With the current wedding season frenzy at Posts on Post, I've been hearing a lot about registries - the good, bad and ugly. I'll put a disclaimer on this post that if you don't formally entertain often or particularly care about dishes that you have to wash by hand, don't drive yourself nuts and go with this classic and traditional pattern at Crate & Barrel:
Buuuuut if you're registering anyway and someone else is going to foot the bill, why not have another pretty thing in your possession?
My mom's wedding has been the spotlight of our Thanksgiving, Easter and fancy dining tables since, well, obviously predating me.
My grandmother's is similarly themed, but with fewer flowers and some simple stripes.
There aren't right and wrong selections because, but if you have panic attacks at the mere thought of selecting dishes that you'll be stuck with for-ev-ever, The Knot provides some simple benchmarks to help you in the process:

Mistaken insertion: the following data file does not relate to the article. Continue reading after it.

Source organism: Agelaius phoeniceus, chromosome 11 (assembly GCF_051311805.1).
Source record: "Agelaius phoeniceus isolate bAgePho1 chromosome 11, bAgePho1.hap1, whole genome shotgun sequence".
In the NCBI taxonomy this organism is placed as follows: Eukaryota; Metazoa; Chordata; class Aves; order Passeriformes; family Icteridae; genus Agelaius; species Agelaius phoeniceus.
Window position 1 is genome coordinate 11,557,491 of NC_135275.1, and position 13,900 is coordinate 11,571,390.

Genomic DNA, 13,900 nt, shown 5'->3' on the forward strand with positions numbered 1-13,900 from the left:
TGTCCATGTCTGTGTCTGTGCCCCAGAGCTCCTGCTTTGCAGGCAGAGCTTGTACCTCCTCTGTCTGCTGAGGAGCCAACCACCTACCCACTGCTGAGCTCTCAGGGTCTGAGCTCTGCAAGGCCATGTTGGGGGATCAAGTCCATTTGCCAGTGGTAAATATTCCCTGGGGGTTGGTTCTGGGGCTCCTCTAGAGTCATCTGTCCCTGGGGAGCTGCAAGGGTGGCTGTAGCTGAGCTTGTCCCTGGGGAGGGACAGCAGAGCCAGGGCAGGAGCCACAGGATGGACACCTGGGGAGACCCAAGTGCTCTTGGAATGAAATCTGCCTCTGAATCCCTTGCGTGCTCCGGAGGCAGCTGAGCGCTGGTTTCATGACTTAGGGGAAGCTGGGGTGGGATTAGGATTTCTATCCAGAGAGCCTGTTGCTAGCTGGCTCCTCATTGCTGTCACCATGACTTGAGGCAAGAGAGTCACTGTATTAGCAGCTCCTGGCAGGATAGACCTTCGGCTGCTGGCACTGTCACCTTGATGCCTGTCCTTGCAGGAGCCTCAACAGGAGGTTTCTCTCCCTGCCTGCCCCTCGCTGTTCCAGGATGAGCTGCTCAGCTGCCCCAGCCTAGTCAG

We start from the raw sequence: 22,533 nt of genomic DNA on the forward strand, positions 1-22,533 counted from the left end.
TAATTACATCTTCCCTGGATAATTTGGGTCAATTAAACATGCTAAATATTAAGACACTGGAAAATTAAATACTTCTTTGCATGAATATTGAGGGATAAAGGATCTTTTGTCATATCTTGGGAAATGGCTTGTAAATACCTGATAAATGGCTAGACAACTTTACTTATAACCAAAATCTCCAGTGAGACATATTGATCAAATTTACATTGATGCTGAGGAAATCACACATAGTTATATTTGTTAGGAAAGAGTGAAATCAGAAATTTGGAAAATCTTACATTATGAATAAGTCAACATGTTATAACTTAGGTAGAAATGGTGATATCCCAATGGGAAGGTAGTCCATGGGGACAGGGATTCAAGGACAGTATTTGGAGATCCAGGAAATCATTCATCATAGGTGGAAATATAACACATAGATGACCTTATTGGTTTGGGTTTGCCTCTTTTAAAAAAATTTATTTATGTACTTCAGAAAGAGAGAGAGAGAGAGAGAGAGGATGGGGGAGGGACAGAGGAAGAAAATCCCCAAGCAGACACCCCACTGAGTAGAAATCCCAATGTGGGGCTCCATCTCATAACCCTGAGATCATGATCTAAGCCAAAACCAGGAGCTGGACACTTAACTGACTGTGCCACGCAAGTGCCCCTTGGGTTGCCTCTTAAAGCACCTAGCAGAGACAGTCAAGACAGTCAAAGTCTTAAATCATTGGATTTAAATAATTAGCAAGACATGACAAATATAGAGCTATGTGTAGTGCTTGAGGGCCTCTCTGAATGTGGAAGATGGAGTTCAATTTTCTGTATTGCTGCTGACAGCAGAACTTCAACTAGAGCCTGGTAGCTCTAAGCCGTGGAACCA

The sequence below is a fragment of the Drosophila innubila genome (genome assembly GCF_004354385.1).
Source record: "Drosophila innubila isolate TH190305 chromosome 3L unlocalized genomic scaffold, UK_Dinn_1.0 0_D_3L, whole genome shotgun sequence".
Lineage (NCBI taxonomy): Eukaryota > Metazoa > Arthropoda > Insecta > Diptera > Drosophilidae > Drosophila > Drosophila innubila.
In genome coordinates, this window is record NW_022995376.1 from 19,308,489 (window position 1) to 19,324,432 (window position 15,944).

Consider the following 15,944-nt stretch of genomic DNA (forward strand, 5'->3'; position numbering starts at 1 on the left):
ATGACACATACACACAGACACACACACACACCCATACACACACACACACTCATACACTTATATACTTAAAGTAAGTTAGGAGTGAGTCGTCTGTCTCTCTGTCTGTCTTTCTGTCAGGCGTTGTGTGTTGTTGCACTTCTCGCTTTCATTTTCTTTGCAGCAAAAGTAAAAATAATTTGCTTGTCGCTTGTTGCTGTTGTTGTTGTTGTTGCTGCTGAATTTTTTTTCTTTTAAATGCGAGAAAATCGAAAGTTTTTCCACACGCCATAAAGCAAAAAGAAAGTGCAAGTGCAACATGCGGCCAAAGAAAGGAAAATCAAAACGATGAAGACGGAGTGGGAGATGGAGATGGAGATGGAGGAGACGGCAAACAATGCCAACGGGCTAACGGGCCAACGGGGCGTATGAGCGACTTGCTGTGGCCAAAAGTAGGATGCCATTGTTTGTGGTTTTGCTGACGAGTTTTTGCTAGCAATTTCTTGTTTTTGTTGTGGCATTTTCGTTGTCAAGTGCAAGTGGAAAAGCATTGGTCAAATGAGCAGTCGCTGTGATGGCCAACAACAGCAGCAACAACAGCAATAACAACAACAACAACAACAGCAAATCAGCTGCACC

"Formal or CasualChina, a catchall term often used to describe dinnerware and dishes, is either formal or casual. Formal, or fine china as some call it, is usually more expensive and made of a higher quality. Formal china includes bone china and porcelain. Casual china, such as earthenware and stoneware, is often less costly and a lower quality.
PatternsIn addition to all-white, there are four basic categories of china patterns:
Place SettingsBridal experts recommend buying 8 to 12 place settings. And while dinner parties are most successful with six to eight people, if you have a large family and plan on entertaining during holidays, you may want